‘Islamic Banking’ is a banking system that is based on the principles of Islamic law (also known Shariah) and guided by Islamic economics. Two basic principles behind Islamic banking are the sharing of profit and loss and, significantly, the prohibition of the collection and payment of interest. Collecting interest is not permitted under Islamic law.
Islamic Banks in the 20th Century:
In 1963, in MitGhamr, in Egypt, the first Islamic interest-free bank came into being. Mit Ghamr was a rural area and the people were religious. They did not place their savings in any bank, knowing that interest was forbidden in Islam. In these circumstances, the task was not only to respect Islamic values concerning interest, but also to educate the people about the use of banking.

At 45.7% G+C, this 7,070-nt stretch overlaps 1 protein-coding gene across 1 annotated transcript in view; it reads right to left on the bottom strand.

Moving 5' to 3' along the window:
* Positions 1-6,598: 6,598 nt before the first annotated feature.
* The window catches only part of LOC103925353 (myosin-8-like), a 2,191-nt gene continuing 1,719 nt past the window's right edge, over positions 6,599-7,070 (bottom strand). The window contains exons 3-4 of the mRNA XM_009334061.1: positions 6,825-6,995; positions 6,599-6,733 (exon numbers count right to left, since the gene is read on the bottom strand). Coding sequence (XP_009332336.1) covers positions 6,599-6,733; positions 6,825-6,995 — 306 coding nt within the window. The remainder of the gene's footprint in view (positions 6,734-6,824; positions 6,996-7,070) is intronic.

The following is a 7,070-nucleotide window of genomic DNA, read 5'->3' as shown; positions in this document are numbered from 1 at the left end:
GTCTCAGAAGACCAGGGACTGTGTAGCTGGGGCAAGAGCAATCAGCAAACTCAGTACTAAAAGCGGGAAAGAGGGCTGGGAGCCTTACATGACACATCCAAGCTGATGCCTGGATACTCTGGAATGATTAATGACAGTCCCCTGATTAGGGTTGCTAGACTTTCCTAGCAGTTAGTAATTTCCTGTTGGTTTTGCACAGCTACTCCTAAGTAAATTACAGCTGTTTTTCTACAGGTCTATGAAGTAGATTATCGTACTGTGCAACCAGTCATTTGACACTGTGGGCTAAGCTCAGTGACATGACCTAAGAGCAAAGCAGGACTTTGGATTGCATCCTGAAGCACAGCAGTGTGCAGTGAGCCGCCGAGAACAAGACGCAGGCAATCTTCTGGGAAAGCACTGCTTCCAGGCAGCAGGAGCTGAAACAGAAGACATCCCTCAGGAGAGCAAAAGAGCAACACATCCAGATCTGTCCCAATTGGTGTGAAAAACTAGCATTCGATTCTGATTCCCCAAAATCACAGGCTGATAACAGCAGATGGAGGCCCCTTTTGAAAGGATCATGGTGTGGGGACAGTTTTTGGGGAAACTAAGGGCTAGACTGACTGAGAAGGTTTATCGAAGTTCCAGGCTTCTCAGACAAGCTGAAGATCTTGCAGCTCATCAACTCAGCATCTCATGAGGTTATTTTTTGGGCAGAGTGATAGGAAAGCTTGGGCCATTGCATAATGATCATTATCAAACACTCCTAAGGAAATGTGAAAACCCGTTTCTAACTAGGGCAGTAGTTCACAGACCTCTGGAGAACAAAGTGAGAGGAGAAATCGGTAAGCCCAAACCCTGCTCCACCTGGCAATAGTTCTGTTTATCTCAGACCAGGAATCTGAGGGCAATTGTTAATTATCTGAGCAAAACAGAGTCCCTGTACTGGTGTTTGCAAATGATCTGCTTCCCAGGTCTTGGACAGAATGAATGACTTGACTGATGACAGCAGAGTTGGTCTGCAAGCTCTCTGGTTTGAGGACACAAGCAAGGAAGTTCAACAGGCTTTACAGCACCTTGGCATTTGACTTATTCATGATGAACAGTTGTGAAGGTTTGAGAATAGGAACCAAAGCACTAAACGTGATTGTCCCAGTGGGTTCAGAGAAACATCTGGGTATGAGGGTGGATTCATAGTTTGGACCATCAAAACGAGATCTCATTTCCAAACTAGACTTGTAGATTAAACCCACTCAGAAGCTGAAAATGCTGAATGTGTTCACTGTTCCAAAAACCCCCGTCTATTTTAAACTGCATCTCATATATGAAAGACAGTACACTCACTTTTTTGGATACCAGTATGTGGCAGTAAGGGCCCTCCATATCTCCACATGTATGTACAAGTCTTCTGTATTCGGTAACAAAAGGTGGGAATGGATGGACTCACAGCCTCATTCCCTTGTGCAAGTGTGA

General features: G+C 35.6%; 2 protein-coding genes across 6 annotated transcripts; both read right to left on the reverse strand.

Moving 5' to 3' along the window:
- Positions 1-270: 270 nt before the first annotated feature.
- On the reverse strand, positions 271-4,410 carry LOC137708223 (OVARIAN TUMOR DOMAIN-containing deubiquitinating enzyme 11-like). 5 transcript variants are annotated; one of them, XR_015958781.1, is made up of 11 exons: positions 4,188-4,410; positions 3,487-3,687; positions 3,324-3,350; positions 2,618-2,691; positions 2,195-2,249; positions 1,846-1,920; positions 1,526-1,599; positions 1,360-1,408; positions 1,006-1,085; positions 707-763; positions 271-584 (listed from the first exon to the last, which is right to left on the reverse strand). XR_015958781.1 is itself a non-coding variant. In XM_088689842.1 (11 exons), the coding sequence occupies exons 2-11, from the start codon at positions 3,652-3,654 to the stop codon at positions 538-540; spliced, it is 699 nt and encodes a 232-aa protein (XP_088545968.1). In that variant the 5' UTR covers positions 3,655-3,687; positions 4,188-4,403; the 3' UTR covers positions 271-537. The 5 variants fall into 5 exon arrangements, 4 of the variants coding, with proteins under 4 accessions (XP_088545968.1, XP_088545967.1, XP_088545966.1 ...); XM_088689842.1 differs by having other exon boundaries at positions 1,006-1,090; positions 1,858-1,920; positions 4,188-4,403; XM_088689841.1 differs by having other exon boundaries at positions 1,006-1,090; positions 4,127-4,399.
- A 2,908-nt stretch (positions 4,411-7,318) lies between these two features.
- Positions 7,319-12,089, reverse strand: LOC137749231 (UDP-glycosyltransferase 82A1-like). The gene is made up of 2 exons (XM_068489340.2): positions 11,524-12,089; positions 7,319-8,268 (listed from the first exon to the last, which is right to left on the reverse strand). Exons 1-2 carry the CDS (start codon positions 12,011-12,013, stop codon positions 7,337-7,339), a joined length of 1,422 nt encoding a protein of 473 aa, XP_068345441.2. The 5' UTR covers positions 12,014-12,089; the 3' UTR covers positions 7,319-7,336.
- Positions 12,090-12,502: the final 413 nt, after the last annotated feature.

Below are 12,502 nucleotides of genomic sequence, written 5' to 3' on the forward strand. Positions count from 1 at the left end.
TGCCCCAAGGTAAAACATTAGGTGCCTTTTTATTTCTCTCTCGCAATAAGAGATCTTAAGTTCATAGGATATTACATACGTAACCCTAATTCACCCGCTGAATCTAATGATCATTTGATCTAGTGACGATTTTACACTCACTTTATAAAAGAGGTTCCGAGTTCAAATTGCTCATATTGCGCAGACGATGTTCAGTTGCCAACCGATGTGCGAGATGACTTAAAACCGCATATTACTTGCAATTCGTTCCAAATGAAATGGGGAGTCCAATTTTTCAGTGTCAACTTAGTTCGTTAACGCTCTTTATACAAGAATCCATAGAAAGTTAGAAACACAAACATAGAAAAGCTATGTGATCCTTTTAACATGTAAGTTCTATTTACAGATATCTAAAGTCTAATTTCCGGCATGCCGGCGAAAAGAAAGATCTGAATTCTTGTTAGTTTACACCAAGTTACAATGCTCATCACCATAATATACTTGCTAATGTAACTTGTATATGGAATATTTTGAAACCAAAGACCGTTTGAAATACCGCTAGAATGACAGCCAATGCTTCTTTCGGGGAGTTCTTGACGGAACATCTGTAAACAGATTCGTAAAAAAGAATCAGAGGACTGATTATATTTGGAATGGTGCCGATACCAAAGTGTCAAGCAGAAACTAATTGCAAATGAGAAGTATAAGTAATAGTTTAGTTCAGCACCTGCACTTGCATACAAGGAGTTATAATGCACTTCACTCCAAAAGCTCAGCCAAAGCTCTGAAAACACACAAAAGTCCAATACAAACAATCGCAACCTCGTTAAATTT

The following types of accounts were accepted:
- Savings accounts
- Investment accounts
- Zakat accounts
No interest was paid on savings accounts, but withdrawals could be made on demand. Small, short-term, interest-free loans for productive purposes could be made. Funds in investment accounts were subject to restricted withdrawals and invested on the basis of profit- sharing. The zakat account attracted the official amount of zakat.